He was posthumously awarded a star on Canada's Walk of Fame in Toronto, Ontario, in 2004.
Jerome Robbins honored Sennett by using his bathing beauties and Keystone Kops in The Bathing Beauty Ballet from the Broadway musical "High Button Shoes" in 1947, which in turn was caricatured by artist Al Hirschfeld with the title "The Mack Sennett Ballet".

Personal Quotes (16)

[in the 1950s] What happened to the laughter? It used to be so much of it.
Pioneers are seldom from the nobility. There were no dukes on the Mayflower.
The joke of life is the fall of dignity.
We never make fun of religion, politics, race or mothers. A mother never gets hit with a custard pie. Mothers-in-law, yes. But mothers, never!
[on his comedy technique] It's got to move!
I called myself the king of comedy, but I was a harassed monarch. I worked most of the time. It was only in the evenings that I laughed.
Anyone who tells you he has invented something new is a fool or a liar or both.
[on Harry Langdon] He was a quaint artist who had no business in the business.
It is infinitely easier to do comedies with men than with women. The latter are inclined to giggle and generally destroy the value of what they are attempting to put over by being too obviously frivolous. Men, on the other hand, take their work seriously and give it the attention it really requires.
The public is steadily getting harder to please, particularly so far as comedies are concerned. The time is past and almost forgotten when you could be sure of a laugh by merely making one of your actors walk up behind another and suddenly push him down or trip him, or do any one of the scores of stunts the old slapstick comedian was able to get away with.
The more Keystone comedies I make, the more convinced I become that comedy is an art, and a high one at that. If those who are inclined to scoff at me will try their hand at directing just one of those comedies they designate as anything but art, I am pretty certain they will concede me my point.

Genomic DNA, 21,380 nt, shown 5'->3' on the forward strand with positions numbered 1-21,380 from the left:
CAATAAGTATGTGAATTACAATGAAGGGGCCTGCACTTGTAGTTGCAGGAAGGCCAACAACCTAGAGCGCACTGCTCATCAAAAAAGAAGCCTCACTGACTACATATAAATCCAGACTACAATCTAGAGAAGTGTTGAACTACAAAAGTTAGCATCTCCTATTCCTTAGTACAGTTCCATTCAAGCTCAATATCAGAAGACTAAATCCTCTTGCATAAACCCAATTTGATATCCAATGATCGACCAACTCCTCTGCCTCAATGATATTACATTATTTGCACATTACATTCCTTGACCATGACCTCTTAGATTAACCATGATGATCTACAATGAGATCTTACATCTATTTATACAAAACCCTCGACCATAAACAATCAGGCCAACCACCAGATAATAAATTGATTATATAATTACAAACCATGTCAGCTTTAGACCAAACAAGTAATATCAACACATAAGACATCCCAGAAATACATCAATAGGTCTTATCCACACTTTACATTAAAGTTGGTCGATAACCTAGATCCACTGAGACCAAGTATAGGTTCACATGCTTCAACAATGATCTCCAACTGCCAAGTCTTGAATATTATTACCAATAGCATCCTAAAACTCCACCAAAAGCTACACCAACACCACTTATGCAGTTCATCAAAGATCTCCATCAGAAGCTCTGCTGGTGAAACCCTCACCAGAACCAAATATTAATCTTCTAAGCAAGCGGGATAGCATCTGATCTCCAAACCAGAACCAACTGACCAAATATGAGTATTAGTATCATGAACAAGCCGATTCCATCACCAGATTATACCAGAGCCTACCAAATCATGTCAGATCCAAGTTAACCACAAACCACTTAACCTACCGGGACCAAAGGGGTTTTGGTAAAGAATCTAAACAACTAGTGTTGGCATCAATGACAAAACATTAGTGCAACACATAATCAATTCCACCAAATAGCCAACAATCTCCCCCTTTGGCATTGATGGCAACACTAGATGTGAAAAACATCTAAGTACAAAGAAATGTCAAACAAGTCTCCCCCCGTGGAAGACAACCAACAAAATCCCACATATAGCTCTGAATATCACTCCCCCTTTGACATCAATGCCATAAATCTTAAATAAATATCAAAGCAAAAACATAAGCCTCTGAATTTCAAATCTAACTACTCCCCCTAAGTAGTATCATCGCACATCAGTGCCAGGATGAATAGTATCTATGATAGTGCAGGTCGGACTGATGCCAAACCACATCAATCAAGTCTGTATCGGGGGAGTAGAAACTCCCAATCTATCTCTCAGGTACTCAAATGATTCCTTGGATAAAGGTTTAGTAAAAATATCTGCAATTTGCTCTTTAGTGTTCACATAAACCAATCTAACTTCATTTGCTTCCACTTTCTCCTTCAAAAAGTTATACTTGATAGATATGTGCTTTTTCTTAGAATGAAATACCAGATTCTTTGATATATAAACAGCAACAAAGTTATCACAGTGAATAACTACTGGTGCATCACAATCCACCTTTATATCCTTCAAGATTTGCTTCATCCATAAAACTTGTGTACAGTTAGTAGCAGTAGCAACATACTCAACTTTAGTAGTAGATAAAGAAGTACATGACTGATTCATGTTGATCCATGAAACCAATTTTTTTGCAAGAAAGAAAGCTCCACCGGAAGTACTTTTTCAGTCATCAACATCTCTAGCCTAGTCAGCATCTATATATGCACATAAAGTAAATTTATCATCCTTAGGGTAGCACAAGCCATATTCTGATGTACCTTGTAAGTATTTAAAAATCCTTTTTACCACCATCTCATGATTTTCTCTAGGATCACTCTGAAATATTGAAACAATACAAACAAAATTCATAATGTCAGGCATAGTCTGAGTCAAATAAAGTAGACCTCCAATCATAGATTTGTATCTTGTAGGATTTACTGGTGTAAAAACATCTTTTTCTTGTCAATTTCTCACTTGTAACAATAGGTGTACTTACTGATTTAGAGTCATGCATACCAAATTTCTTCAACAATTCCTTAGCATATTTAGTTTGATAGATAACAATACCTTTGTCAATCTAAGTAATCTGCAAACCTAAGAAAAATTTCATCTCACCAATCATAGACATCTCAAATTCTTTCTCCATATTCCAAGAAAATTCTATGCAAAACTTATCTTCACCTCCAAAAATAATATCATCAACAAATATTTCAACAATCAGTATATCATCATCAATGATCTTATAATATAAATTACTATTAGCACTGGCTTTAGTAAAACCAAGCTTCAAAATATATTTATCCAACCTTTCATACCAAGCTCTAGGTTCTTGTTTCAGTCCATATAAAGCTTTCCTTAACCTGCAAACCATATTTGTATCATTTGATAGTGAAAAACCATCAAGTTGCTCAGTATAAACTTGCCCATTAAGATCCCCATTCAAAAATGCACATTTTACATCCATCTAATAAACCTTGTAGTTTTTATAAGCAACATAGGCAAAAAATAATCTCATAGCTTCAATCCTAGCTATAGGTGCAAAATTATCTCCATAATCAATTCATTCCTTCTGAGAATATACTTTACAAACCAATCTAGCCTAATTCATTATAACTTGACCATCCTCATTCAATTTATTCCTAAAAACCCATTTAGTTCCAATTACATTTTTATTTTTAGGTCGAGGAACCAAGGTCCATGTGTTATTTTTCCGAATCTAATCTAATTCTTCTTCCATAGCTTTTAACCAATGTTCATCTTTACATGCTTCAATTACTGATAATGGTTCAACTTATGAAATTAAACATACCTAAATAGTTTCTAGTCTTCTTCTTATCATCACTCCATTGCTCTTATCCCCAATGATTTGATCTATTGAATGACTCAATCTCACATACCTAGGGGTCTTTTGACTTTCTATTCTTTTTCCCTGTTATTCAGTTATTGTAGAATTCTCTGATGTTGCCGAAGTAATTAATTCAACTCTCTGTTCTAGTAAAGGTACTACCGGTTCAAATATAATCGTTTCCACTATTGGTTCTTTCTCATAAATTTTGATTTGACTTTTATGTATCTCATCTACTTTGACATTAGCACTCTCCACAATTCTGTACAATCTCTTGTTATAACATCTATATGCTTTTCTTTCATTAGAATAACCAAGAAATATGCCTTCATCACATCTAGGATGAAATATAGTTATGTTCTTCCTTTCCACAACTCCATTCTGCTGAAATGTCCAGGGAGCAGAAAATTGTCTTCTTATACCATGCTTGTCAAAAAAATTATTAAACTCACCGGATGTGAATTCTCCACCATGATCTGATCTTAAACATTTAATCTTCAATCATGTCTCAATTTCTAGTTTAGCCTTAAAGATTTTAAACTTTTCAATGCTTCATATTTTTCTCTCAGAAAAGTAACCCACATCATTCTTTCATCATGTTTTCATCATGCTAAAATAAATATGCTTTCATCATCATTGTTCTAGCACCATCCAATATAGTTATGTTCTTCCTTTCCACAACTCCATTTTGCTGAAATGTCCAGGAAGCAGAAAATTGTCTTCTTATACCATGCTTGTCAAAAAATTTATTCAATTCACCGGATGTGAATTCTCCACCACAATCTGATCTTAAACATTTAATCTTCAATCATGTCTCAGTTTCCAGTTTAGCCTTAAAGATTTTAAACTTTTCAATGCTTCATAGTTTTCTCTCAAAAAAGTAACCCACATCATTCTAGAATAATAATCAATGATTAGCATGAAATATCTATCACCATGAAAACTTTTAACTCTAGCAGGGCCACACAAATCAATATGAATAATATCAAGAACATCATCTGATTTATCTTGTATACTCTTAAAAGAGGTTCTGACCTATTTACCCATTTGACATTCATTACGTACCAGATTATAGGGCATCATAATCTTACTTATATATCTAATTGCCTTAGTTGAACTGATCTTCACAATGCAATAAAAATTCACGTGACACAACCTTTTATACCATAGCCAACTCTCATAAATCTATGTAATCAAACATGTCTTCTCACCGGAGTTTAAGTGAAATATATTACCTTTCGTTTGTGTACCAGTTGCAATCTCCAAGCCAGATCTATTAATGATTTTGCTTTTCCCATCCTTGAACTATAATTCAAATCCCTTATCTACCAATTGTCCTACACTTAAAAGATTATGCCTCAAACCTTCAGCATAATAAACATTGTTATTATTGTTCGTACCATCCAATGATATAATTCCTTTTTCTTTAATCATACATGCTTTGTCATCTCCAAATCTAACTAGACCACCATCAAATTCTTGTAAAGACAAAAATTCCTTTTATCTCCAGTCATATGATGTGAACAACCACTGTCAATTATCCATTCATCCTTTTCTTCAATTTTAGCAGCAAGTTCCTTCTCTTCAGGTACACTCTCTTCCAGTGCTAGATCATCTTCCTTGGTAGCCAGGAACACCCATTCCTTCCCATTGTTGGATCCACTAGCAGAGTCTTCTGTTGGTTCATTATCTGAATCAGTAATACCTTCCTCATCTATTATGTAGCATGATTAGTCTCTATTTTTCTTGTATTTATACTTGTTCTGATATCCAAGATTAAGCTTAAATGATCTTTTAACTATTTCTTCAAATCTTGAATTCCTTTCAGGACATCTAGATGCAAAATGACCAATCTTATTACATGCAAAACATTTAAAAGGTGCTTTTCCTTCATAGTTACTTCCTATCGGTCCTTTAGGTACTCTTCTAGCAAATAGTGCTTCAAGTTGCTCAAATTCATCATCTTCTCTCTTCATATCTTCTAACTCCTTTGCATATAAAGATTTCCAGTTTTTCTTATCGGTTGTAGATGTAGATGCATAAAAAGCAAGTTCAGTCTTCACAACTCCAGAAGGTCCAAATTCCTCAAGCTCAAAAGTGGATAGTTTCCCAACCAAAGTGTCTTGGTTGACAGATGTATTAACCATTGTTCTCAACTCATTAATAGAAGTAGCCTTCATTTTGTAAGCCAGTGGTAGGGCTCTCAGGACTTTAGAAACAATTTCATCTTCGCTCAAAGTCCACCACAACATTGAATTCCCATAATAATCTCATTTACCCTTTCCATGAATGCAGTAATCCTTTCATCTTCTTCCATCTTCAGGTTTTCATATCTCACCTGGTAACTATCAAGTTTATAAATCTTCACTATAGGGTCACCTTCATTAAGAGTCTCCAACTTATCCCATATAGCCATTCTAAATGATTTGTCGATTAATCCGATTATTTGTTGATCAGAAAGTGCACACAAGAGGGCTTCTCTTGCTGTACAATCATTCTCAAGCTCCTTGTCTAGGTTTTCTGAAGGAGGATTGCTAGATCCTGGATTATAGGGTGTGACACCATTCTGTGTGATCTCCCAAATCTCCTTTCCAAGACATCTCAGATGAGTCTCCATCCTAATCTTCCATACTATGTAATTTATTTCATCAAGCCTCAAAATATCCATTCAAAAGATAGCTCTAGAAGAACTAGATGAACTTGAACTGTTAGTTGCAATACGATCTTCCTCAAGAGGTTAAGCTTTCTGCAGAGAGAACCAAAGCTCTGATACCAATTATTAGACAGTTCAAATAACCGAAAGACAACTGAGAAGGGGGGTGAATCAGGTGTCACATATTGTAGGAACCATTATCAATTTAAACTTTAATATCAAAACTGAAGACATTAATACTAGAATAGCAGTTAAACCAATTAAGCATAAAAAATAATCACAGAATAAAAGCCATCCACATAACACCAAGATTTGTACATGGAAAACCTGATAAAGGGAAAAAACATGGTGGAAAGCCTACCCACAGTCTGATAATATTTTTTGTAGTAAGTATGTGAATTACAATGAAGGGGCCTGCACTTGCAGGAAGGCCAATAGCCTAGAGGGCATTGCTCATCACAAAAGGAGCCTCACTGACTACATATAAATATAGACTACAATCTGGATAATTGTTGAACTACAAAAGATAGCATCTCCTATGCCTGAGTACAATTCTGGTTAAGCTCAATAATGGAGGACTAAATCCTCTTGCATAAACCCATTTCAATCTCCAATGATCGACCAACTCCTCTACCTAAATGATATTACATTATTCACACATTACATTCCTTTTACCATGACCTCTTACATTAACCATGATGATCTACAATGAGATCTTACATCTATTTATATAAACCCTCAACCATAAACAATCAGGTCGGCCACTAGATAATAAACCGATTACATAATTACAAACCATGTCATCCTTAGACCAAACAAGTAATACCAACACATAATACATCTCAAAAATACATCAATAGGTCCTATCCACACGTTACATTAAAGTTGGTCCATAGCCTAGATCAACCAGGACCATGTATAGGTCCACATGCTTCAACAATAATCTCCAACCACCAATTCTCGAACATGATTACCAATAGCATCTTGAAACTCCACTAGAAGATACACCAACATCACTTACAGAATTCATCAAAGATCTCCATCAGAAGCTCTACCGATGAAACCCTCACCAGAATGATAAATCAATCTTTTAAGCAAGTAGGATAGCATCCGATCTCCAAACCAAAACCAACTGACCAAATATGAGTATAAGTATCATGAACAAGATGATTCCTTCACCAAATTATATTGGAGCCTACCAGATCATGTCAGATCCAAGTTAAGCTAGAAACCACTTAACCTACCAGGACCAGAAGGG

We have no scenario--the chase . . . is the essence of our comedy.
All creative intellectual work consists of the development of individuality. The very essence of motion picture making is to encourage originality. To bring out individual characteristics. The famous stars of the stage, film and literature have been great because, at some point, they differed from every one else. They had a flavor all their own.
There is no form of American industry which experiences such rapid and sensational changes as the motion picture business. There is no other business that has made such enormous strides in so short a time.
There is no American who, as a boy, has not dreamed of caving in the helmet of a cop with a mighty swat that will send it around his ears. Most of us have never gotten over the feeling. Nearly every one of us lives in the secret hope that some day before he dies he will be able to swat a policeman's hat down around his ears. Lacking the courage and the opportunity, we like to see it done in the movies.
[on D.W. Griffith] He was my day school, my adult education program, my university . . . [but] he was an extremely difficult man to know.

Salary (2)

The Lonely Villa (1909) $25
Abbott and Costello Meet the Keystone Kops (1955) $1,000